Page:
NEW YORK -- Stefan Edberg has left little doubt why he is No 1 in the world of men's tennis today.
He achieved that ranking yesterday, in one of the most precisannihilations in U.S. Open history.
Edberg, on his way to a 6-2, 6-4, 6-0 victory over Jim Courier, losjust 15 points on his serve in the entire match.
He made Courier, the French Open champion who had nodropped a set on his road to this final, look like a plodding baseliner with feet of clay.
He turned Courier's power game into something that looked likit belonged in junior league.
"I was hitting some great shots," Courier said. "But he wacoming up with shots that made mine look like I don't know what. I'd hit solid returns right at his feet and he would come in and hit back an angled winner."
Edberg was the Michelangelo of center court, painting masterpiece.
For one glorious afternoon in the sun, Stefan Edberg waperfection -- hitting baseline winners, showing his deft and delicate touch at the net, pounding the lines with his exacting serves.
"The best I've ever played," he said, stating the immodest truth. "It was almost like a dream. The further into the match we went, the more comfortable I felt. I felt like I could do almost anything."
This is Edberg's first U.S. Open win, and it comes the year aftehe was upset in the first round by Alexander Volkov.
"Some of his shots," said Courier, "well, when he hit that onbackhand that dropped in the corner and spun away from me, I found myself looking at a guy in the stands and he sort of shrugged, like, 'What can you do?' and all I could do was say, 'Wow!' "
It wasn't Jimmy Connors' blood and guts. It was cleaner thathat. It was surgical. Courier never felt a thing.
"Wow!" was almost all he could say. "I've been pummeled beforebut this is the worst," he said. "I didn't play badly. He was simply all over me."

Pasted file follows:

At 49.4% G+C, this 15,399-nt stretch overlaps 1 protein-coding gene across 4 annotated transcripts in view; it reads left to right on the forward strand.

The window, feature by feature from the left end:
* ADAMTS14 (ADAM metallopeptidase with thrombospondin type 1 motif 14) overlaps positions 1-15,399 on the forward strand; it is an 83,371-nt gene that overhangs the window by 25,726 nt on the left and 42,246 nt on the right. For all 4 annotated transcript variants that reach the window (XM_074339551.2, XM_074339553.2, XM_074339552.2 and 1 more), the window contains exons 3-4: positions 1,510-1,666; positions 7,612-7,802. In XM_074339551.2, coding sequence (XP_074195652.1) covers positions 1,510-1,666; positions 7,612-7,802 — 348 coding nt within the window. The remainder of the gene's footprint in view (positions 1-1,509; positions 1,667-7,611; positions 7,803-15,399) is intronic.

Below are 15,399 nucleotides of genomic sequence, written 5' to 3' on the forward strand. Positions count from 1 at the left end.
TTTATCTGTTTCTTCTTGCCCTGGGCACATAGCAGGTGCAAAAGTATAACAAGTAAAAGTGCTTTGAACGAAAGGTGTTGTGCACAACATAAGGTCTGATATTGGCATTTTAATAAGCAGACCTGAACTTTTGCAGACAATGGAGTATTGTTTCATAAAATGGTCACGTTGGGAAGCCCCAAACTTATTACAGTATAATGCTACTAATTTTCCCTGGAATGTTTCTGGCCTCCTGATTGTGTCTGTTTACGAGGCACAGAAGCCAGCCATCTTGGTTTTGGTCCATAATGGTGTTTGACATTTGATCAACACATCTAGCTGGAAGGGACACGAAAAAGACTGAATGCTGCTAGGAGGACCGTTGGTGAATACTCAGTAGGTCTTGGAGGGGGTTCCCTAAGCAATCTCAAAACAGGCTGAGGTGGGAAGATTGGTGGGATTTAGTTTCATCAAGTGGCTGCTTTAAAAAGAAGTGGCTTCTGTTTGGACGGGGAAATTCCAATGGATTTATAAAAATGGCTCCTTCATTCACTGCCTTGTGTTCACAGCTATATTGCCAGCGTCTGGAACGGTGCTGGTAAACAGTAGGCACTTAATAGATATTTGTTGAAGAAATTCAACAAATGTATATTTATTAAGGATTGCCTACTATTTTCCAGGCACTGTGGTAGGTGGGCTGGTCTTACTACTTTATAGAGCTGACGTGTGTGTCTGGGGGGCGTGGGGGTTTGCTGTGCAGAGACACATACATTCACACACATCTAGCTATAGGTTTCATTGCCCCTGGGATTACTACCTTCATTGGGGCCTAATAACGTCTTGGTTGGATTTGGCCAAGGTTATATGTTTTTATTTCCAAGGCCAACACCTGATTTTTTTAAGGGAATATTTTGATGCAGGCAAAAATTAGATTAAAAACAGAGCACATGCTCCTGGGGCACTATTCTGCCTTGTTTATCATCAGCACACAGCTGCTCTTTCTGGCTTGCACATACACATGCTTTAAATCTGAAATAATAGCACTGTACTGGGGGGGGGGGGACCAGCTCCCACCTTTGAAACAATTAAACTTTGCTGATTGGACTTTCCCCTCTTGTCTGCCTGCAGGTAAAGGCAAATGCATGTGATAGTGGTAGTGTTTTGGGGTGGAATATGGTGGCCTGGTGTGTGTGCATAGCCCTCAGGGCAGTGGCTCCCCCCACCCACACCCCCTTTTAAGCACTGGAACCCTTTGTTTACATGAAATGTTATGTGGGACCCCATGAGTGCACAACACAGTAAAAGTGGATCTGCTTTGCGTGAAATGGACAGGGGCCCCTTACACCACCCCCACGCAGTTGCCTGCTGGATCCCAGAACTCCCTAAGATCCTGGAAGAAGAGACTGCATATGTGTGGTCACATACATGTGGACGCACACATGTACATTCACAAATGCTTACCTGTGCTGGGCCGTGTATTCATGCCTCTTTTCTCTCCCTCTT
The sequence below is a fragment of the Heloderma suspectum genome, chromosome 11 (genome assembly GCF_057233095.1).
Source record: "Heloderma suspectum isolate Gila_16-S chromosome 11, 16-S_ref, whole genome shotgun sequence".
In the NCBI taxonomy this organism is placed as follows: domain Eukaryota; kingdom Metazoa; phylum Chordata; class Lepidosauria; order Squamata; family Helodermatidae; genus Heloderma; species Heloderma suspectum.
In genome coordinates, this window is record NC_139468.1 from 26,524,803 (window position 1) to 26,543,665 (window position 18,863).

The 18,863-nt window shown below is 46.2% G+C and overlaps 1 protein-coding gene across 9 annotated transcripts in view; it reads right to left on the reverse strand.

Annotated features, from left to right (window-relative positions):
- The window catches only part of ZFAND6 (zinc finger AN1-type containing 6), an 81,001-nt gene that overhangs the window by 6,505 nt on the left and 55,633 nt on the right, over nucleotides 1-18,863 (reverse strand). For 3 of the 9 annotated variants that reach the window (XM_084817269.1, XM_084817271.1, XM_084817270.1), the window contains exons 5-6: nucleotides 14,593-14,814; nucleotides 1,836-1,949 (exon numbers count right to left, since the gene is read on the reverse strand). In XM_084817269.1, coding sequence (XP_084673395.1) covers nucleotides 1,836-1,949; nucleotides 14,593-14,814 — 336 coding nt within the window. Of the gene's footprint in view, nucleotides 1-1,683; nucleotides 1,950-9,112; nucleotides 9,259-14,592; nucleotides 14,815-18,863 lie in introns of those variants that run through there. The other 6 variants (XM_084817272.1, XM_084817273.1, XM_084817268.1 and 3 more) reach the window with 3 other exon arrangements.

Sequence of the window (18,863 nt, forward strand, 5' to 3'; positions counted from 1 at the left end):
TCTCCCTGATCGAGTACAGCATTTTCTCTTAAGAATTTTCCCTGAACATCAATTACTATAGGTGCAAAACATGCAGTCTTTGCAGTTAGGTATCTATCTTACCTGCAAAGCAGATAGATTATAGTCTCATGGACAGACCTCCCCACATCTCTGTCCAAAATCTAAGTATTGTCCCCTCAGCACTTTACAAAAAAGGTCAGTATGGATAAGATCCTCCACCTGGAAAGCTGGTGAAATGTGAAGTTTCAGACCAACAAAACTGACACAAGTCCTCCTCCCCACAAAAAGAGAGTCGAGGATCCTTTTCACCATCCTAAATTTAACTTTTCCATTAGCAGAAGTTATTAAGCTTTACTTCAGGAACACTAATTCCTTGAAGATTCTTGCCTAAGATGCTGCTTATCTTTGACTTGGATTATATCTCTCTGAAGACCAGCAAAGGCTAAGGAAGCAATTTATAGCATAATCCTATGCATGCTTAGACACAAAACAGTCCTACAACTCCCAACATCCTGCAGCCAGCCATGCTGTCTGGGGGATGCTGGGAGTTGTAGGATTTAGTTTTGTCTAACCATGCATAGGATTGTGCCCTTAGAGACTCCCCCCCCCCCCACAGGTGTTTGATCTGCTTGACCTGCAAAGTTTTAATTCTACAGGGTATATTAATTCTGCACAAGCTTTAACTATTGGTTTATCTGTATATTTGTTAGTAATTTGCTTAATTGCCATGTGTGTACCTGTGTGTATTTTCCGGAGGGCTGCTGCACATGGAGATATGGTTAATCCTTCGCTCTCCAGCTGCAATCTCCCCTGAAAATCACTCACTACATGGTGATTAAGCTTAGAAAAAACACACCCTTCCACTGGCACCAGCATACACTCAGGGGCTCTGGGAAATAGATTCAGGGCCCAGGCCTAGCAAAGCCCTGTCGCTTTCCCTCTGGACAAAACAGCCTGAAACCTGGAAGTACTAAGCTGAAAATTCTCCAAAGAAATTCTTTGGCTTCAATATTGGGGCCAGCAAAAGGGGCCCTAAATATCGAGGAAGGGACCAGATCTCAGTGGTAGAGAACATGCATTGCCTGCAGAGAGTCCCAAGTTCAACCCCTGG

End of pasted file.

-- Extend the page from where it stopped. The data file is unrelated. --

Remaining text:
So cool, so calm, this Swede who likes to tell Norwegian jokes:
"Why did the Norwegian take the car door into the desert?" hwill ask. "So he could roll down the window if it got too hot."
It is a side the public seldom sees, given his low-key, gentloff-court manners.
But there were emotions yesterday. As the crowd cheered hirare errors in hopes of encouraging Courier, Edberg felt inspired.
"I know what it takes to win here," Edberg said. "It takes a lot oguts, concentration and hard work. And it's my hard work that paid off. I was one step ahead of Jim all day."
For 13 days this Open belonged to another Jim, Jimmy ConnorsAnd it may forever be remembered as the Open in which Connors made his unfathomable march to the semifinals. Edberg doesn't care.
"I do not mind the attention Jimmy has gotten," he said. "WhaJimmy has done is interest a lot of people in our game and it has been good for our game. But, 50 years from now, when you look in the record books, it is my name you'll see."
Edberg, his blond hair bristling with sweat, continued smilingEvery time anyone asked him how he felt about having won this Open, he smiled even more.
He had reason.
At the Australian Open this year, he double-faulted on matcpoint and lost the semifinals to Ivan Lendl, the man he ousted in the semifinals here. At the French, he lost in the quarterfinals to Courier and at Wimbledon, he lost to eventual champion Michael Stich, in an incredible, 6-4, 6-7, 6-7, 6-7 semifinal.
When he came in here, he wasn't playing his best tennis. But hifourth-round match against Michael Chang, a match he won 7-6, 7-5, 6-3,got his "rhythm" going and forced his tennis to a higher level.
"You never know when you're going to be able to pick up yougame or for how long you are going to have that touch," said the new U.S. Open champion. "You always have the fear it will go away. But the last four matches here, and especially the last two, I was at my peak. I was perfect. And you are looking at one happy man."